You have been a senior trade unionist within the NUNW. Do you agree with public perception that affiliated trade unions tend to compromise their members because of their close ties with the Swapo Party?
"No, because Swapo established the NUNW. At a consolidation congress in 1989, members of the affiliated unions voted in favour of affiliation to Swapo. And every year, congress reaffirms affiliation to Swapo. For me these are not public perceptions, but individual perceptions because the general members on the ground will tell you that Swapo is their political home and the majority of them want to be linked to Swapo. The trade union movement of the United States of America gave US$5 billion to the Obama campaign and pledged their support to Obama. The same is true for France and Brazil. There is always a link between trade unions and political parties. Any union wants to secure a political home for its members, just as South Africa's Cosatu is in alliance with the ANC. There has been an agreement with Swapo and NUNW since Bernhard Esau was secretary general of NUNW from the mid-80s to the mid-90s. At the time, Swapo's secretary general was the late Moses Garoëb and a political accord was signed which governs relations between NUNW and Swapo. I do not agree with perceptions portrayed by individuals."
What is your opinion on affiliated unions versus independent trade unions in advancing the interests of their members?
"The so-called independent unions portray a certain political view. Their leaders make political statements, but claim to be independent. NUNW will maintain autonomy and run its affairs without interference from Swapo. Certain unions, which are called sweetheart unions, are paid by employers and have to dance to their tunes. People do not look at the role of so-called independent unions. They do not look at things from both sides. One way or another, you have to make a political decision. Even newspapers portray a political view, but they claim to be independent. Just look at their editorials."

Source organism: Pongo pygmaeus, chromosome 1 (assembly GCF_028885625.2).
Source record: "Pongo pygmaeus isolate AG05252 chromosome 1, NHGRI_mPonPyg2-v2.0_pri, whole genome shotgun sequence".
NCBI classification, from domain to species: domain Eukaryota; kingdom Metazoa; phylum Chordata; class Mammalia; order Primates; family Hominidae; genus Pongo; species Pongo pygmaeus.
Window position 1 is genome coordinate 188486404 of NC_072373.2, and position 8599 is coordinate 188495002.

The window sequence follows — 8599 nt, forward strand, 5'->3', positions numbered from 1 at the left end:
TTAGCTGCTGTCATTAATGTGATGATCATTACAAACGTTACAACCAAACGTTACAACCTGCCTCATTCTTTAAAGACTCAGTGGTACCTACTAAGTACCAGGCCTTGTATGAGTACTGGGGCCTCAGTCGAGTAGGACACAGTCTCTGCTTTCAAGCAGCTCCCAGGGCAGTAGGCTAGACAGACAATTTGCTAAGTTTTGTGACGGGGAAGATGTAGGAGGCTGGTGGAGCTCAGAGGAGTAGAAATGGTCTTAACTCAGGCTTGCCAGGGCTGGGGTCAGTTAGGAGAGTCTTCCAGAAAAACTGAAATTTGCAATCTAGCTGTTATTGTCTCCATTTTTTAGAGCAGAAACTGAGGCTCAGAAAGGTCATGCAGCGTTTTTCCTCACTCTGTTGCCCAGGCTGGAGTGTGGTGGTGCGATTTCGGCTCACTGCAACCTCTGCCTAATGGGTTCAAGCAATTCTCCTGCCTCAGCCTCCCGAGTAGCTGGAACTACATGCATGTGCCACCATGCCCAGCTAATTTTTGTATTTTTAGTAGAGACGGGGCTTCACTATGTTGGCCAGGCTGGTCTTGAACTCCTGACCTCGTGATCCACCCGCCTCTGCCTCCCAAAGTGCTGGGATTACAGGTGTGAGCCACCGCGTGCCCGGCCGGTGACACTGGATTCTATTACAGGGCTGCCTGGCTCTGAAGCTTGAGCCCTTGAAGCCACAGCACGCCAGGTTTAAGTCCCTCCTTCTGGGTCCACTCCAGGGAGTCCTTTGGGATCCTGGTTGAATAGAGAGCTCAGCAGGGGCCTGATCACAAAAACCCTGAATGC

The Office of the Labour Commissioner has commented on the lack of honesty, sincerity, openness and negotiation skills among trade union negotiators and employers when negotiating wages and benefits. In fact, the Labour Commissioner is providing training to both employers and trade unions to negotiate openly, instead of always ending in a tussle over whether or not the employer has money to effect an increase. Do you share these sentiments?
"The Office of the Labour Commissioner is the custodian of collective bargaining. The Labour Act gives powers to the trade union movement to request the disclosure of information. The Labour Commissioner can use this information for fair and open negotiations if both parties are being fair and open. Unions act on available information. They can obtain annual reports of the company and analyse the information based on that to enter into negotiations. However, an employer could say that the report is meant for shareholders. There are reports for the shareholder, the trade unions and for income revenue. All of us are cheating on income revenue and not portraying the real situation. Most of the parastatals claim bankruptcy and request bailouts, but if you look at the remuneration of senior management, they curb increases for executives, but propose incentives or bonus awards no matter how badly the company is doing. We have seen how executives pay themselves huge bonuses while the company is becoming bankrupt."
What would be your advice to employers, trade unions and employees on measures that mitigate industrial disputes?